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Dissolved Oxygen Meter Description
The variety of sensors makes this your most important decision. Optical sensors are useful for long-term monitoring because they require minimal maintenance. Electrochemical sensors require stirring in still water, but not in moving water, this is because they consume the oxygen dissolved in the water. Be sure to determine if you need manual calibration before renting from the KWIPPED network of suppliers.
Features of dissolved oxygen meters
Dissolved oxygen meters consist of a sensor, a connecting line, and meter for calculating and displaying measurements. The sensor will be one of the types described in the How Dissolved Oxygen Meters Work section. The measurements taken by the sensor are sent up a cable and computed in the meter itself. The information is then displayed on a screen. Some models will automatically calibrate and others have controls for manual calibration.
How dissolved oxygen meters work
There are two types of sensors available on dissolved oxygen meters, optical and electrochemical. Optical sensors measure the interaction between oxygen and luminescent dyes. The sensor is lowered into the water and water is allowed across a semi-permeable membrane to enter a chamber containing the dye, sensing element, light-emitting diode, and a photo detector. Blue light excites the dye, electrons gain energy, and light is emitted as the electrons move back out of the light and return to their natural state. Some optical sensors also have a red light as a reference as red light does not excited the electrons. A measurement of the energy of the electrons is used to calculate the amount of oxygen dissolved in the water.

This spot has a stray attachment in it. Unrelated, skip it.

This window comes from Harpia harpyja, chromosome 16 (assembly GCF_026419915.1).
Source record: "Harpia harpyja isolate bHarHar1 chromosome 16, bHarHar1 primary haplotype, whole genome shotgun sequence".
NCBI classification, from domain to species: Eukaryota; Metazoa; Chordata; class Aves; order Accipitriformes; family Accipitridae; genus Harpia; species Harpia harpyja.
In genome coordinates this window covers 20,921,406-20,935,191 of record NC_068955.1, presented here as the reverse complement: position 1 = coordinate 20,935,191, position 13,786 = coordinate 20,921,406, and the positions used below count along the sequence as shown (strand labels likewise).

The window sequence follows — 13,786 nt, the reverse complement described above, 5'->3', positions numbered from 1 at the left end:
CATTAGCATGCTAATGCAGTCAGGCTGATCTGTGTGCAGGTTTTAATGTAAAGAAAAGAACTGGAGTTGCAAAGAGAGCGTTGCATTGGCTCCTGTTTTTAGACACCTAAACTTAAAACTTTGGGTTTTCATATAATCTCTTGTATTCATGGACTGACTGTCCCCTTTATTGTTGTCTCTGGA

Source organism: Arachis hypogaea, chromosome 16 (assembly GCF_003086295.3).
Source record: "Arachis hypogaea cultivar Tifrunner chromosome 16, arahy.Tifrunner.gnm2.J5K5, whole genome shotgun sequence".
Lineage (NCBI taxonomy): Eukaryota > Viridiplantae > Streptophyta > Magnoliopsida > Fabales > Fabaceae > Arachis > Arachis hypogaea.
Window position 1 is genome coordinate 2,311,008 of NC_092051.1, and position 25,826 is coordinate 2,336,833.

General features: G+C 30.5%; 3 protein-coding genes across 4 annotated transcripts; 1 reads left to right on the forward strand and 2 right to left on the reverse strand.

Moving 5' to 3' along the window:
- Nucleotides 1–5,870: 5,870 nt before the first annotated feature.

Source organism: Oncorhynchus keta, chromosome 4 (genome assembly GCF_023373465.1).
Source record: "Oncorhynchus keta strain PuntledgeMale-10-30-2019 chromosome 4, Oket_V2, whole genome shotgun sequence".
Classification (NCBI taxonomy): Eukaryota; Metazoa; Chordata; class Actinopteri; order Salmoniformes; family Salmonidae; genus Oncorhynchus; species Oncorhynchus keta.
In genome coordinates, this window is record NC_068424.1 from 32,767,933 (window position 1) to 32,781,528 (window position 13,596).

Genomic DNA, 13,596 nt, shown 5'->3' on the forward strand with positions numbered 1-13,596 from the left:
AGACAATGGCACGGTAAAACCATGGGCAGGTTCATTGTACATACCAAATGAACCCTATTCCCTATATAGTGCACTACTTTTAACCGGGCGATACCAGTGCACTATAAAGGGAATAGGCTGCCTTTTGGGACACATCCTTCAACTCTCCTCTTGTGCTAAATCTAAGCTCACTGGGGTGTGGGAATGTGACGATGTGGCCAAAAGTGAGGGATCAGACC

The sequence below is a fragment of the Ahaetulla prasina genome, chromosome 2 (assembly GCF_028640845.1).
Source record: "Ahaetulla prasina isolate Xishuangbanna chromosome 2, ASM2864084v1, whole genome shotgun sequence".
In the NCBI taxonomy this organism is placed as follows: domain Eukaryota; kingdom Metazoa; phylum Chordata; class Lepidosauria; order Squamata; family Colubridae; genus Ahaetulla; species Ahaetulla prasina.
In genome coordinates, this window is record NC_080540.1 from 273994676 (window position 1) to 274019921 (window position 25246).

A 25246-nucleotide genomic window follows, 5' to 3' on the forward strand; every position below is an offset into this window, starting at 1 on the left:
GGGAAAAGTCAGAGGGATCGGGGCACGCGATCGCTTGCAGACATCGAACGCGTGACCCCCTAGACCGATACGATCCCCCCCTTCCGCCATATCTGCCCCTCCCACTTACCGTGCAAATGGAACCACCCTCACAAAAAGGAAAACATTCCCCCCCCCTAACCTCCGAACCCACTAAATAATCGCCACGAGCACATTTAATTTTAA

There are 3 types of electrochemical dissolved oxygen sensors, steady polargraphic, pulsed polargraphic, and galvanic. All 3 types consist of the same features: 2 polarized electrodes, an anode and cathode in an electrolyte solution. Water diffuses across a membrane, the dissolved oxygen is consumed at the cathode, and electrical current is created and carried by ions to the anode. One difference between the 3 types of electrochemical sensors is the polarization of the electrodes. The polargraphic sensors take some time to warm up and polarize the electrodes. Galvanic sensors have electrodes made of dissimilar metals allowing for immediate self-polarization and no warm up time. Steady polargraphic sensors take constant readings while pulsed polargraphic sensors take readings in short intervals, which allows the concentration of dissolved oxygen to replenish across the membrane.
About dissolved oxygen meters
Dissolved oxygen meters measure the amount of oxygen in water. Measuring oxygen dissolved in water is crucial to the aquatic animals and plant life that live in it. You may have other reasons to measure dissolved oxygen. The amount of oxygen in water is dependant on the pressure and temperature of the water.